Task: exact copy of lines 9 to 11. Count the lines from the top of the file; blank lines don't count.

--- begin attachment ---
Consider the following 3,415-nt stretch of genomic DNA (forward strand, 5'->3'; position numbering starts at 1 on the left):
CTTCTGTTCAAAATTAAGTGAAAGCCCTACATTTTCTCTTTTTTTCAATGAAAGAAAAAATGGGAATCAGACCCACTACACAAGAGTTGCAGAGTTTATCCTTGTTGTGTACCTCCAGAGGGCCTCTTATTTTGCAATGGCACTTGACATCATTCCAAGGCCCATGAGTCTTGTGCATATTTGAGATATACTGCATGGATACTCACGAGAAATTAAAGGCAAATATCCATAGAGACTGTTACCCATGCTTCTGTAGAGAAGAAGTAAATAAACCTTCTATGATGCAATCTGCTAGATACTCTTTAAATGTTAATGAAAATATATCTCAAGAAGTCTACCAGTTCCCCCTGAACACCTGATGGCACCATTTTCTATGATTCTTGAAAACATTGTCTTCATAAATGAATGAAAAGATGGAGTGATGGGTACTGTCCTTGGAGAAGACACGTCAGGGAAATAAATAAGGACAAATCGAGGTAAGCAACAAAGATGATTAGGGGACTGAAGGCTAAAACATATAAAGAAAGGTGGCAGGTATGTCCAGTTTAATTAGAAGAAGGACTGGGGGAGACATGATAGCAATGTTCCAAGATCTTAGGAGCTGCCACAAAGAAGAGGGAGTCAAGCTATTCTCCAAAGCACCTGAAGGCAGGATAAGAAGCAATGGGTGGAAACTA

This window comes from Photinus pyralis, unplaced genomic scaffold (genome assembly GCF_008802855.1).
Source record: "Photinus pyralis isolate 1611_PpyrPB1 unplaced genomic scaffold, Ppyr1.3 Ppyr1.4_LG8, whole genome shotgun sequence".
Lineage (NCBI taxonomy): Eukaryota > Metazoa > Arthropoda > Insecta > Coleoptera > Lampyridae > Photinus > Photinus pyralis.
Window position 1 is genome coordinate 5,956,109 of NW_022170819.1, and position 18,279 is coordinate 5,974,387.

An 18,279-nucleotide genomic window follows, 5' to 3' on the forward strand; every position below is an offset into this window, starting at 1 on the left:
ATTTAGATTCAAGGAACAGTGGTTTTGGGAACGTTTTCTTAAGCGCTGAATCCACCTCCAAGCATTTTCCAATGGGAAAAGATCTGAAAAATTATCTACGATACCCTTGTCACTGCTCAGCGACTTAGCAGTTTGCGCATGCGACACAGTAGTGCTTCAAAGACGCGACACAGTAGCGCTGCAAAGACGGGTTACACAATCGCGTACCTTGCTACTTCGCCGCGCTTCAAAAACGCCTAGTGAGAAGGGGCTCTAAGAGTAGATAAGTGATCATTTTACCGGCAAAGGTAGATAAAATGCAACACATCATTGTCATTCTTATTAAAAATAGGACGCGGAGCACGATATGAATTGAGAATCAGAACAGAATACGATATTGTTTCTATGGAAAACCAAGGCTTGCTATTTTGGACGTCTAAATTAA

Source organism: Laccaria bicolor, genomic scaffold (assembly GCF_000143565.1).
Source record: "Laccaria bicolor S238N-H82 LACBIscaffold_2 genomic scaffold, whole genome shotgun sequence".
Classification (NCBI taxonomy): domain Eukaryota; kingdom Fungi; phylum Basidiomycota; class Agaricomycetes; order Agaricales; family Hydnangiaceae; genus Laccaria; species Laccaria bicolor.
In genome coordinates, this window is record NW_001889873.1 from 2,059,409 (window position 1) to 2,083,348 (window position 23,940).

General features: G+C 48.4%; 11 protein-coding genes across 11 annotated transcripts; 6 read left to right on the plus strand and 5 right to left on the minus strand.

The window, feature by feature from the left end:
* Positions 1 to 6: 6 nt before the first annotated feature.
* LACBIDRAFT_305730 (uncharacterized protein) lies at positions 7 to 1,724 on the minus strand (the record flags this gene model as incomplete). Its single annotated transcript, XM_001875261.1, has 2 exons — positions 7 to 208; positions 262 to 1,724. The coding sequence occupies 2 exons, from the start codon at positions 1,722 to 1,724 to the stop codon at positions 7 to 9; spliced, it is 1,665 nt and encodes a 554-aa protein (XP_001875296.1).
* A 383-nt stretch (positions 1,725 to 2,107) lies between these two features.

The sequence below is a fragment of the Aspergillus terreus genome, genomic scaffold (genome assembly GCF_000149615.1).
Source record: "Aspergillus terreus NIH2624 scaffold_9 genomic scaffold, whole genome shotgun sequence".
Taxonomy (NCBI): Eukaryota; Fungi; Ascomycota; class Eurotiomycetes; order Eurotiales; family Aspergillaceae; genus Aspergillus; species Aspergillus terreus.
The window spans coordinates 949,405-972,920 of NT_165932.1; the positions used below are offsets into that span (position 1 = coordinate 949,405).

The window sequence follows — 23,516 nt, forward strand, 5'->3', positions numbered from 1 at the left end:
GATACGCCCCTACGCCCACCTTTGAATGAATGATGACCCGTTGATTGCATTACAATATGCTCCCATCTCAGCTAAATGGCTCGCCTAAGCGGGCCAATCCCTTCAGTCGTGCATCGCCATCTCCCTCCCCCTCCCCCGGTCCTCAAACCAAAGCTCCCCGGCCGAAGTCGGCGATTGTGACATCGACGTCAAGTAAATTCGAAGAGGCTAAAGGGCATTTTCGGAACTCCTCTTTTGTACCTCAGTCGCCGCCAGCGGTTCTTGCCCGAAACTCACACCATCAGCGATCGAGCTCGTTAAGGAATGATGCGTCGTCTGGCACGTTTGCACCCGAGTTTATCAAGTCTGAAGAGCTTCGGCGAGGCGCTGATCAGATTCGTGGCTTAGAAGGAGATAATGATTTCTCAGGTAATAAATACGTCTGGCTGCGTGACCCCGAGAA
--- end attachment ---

Source organism: Laccaria bicolor, genomic scaffold (assembly GCF_000143565.1).
Source record: "Laccaria bicolor S238N-H82 LACBIscaffold_2 genomic scaffold, whole genome shotgun sequence".
Classification (NCBI taxonomy): domain Eukaryota; kingdom Fungi; phylum Basidiomycota; class Agaricomycetes; order Agaricales; family Hydnangiaceae; genus Laccaria; species Laccaria bicolor.